The result has created a uniquely Southern brand of environmentalism, where gun-toting hunters and advocates for green initiatives are sometimes one and the same. Conservation is often a bipartisan issue in the Palmetto State, where the environmentalist group Conservation Voters of South Carolina regularly endorses both Republicans and Democrats — so long as they promise to protect the state’s water, land, air, and promote clean energy.
The political results of this advocacy have sometimes been mixed, of course, but arguably impressive given the state’s conservative leanings. In 2007, the legislature passed a law requiring new state buildings to meet LEED standards, and while climate change remains a contested topic for many local elected officials (including the governor), state employees are already working to push lawmakers on climate issues: In 2013, the South Carolina Department of Natural Resources (DNR) published a report calling on the state to combat the effects of global warming. The study was controversial, primarily because the DNR refused to release it publicly for some time, but its existence is evidence of a growing conservationist movement within the state.
9) Trying to institute marriage equality before it was technically legal.
South Carolina wasn’t the first Southern state to embrace same-sex marriage, but several of its denizens tried really hard to bring it there swiftly. After the Supreme Court effectively made same-sex marriage legal in Virginia on October 6, 2014, marriage equality was potentially legal throughout the Fourth Circuit Court of Appeals (which includes South Carolina) so long as a lower court ruled on an existing case involving the right to marry.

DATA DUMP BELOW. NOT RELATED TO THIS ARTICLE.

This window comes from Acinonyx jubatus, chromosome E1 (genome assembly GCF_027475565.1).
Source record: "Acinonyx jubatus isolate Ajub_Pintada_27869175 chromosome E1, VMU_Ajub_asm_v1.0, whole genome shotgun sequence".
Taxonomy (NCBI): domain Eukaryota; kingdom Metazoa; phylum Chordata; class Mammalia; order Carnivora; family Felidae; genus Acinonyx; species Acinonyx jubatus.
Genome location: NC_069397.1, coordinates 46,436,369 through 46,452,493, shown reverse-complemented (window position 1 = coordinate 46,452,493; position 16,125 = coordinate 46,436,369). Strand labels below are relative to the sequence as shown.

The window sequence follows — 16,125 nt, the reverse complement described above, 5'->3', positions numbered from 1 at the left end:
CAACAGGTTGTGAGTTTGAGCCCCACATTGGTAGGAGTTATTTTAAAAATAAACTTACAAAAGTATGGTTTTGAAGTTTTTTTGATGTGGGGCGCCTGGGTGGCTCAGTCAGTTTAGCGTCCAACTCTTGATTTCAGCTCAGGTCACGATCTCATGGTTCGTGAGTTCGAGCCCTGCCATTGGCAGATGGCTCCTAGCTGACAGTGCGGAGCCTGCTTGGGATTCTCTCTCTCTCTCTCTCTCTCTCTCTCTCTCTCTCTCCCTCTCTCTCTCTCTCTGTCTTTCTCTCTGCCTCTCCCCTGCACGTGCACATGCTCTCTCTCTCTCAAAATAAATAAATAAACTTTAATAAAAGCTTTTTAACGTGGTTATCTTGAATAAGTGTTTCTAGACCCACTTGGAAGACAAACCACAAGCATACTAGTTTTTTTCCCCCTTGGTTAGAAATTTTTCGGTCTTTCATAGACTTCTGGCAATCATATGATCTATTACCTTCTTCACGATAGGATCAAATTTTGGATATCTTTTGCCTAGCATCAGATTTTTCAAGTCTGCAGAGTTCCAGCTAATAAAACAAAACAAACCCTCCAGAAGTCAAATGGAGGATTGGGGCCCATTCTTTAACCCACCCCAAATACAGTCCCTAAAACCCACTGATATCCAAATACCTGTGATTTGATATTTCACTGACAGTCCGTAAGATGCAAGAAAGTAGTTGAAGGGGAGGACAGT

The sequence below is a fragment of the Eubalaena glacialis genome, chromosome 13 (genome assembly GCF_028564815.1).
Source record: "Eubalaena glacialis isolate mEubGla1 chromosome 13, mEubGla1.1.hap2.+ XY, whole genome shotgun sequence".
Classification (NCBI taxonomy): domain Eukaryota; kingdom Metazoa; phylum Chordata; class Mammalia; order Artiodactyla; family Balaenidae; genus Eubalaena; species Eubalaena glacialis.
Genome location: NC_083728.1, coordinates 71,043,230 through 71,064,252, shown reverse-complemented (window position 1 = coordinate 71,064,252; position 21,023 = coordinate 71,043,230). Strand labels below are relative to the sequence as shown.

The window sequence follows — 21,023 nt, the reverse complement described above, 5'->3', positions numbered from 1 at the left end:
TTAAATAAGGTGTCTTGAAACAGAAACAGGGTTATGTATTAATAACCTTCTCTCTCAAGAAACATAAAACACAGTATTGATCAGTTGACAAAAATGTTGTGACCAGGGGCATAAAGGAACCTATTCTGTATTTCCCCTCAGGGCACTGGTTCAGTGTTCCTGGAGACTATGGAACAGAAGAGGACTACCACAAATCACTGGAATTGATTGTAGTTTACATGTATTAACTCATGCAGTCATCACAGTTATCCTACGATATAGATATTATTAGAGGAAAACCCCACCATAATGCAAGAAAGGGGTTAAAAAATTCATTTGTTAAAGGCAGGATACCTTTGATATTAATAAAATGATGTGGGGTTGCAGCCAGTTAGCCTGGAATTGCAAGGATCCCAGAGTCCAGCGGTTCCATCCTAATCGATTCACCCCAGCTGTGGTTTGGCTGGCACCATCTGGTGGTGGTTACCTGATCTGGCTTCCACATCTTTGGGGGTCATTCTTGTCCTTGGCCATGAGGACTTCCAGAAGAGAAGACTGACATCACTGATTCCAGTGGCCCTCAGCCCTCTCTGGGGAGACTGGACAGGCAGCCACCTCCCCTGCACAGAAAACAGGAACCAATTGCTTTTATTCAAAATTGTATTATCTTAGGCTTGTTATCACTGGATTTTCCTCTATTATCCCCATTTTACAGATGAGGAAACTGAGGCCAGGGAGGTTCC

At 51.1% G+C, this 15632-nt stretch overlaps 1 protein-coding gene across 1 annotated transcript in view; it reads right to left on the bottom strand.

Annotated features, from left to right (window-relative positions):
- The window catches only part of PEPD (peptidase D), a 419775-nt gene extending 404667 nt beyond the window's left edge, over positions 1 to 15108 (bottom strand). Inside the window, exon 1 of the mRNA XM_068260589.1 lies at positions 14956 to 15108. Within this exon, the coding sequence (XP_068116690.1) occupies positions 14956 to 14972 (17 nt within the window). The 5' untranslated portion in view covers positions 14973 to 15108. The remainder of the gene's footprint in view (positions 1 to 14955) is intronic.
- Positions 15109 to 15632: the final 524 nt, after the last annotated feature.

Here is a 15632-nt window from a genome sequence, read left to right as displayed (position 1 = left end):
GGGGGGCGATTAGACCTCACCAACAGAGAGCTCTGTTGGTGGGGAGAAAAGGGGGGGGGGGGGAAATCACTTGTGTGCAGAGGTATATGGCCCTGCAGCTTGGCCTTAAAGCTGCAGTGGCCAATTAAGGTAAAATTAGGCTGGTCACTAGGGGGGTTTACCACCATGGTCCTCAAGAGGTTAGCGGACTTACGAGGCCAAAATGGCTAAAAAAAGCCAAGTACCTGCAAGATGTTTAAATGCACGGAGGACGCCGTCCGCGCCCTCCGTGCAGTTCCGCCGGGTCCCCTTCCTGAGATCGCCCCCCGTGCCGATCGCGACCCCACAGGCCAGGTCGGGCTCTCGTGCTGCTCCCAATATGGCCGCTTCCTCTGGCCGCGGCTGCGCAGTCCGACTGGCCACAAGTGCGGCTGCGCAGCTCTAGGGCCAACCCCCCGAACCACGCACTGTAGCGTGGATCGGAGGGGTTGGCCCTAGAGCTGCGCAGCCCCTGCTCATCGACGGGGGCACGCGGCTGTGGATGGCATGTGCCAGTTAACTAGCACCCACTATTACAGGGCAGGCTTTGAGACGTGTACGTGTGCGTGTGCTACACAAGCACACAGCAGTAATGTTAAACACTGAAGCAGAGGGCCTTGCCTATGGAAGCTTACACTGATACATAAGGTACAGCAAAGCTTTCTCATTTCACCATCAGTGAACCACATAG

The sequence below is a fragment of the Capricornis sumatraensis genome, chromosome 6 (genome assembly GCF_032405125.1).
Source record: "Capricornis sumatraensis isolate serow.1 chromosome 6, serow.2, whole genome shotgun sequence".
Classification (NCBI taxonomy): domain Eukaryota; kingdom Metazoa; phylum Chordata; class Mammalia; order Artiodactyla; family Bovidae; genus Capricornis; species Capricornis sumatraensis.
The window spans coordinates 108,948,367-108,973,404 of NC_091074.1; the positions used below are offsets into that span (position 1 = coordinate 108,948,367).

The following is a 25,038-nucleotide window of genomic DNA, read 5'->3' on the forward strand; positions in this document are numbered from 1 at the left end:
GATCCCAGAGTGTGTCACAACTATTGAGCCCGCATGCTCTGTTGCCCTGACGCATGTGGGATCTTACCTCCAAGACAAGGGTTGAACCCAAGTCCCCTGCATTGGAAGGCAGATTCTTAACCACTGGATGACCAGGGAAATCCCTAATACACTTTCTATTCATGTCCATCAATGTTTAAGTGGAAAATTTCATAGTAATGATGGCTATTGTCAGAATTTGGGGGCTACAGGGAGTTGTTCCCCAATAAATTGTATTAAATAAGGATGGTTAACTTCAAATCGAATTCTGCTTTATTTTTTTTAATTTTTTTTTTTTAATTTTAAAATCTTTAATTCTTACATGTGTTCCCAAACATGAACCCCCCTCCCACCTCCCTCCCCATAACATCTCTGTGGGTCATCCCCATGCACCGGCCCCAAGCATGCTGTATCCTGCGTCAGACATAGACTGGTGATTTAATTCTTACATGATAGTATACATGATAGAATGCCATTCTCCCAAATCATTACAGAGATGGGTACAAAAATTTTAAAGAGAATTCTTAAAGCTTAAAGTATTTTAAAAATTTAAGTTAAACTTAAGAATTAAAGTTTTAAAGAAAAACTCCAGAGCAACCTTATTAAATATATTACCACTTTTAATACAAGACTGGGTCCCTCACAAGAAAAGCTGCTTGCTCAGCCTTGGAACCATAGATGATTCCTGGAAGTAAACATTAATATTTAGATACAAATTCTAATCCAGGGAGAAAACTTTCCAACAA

But for one judge in Charleston, South Carolina, that was simply too long to wait. On October 8 of last year, Probate Judge Irvin Condon agreed to grant a marriage license to Colleen Condon and Nichols Bleckley, a lesbian couple, arguing that the higher court’s decision already made marriage equality legal in the state. Colleen Condon, who sits on the Charleston County council, told the Charleston Post and Courier, “It’s an exciting day for South Carolina to have a marriage license accepted for the first time.”
Unfortunately, South Carolina has a 24-hour waiting period before marriage licenses can be issued, and the state Supreme Court halted the the judge’s action until a formal ruling on same-sex marriage was handed down. Colleen Condon and Bleckley sued, and the District court ended up ruling on their case on November 12, declaring that same-sex marriages would be legal in the state at noon on November 20.
Other Southern states such as North Carolina had already okayed marriage equality by this time, but at least some of South Carolina’s residents deserve credit for fighting to bring same-sex marriage to the Palmetto State as quickly as possible.
South Carolina barbecue (mustard-based, the way God intended), isn’t technically historic or progressive…But it is delicious.
And if you’re not into that, try the state’s grits, biscuits, or seafood — you won’t regret it.
An earlier version of this article claimed Hootie and the Blowfish got their start in Charleston, South Carolina. In fact, the band met at the University of South Carolina, and thus initially played gigs in Columbia. Apologies to Hootie and company: I just want to love you, the best that, the best that I can.